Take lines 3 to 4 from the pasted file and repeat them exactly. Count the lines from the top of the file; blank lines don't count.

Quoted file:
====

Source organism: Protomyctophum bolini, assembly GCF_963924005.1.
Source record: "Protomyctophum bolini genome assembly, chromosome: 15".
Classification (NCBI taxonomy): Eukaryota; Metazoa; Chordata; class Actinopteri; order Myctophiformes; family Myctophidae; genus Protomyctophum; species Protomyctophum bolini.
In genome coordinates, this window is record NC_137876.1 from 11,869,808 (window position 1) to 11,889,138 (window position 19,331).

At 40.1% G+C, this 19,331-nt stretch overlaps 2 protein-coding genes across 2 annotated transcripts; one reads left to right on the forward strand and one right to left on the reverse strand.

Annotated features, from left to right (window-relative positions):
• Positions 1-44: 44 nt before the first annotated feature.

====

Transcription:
Classification (NCBI taxonomy): Eukaryota; Metazoa; Chordata; class Actinopteri; order Myctophiformes; family Myctophidae; genus Protomyctophum; species Protomyctophum bolini.
In genome coordinates, this window is record NC_137876.1 from 11,869,808 (window position 1) to 11,889,138 (window position 19,331).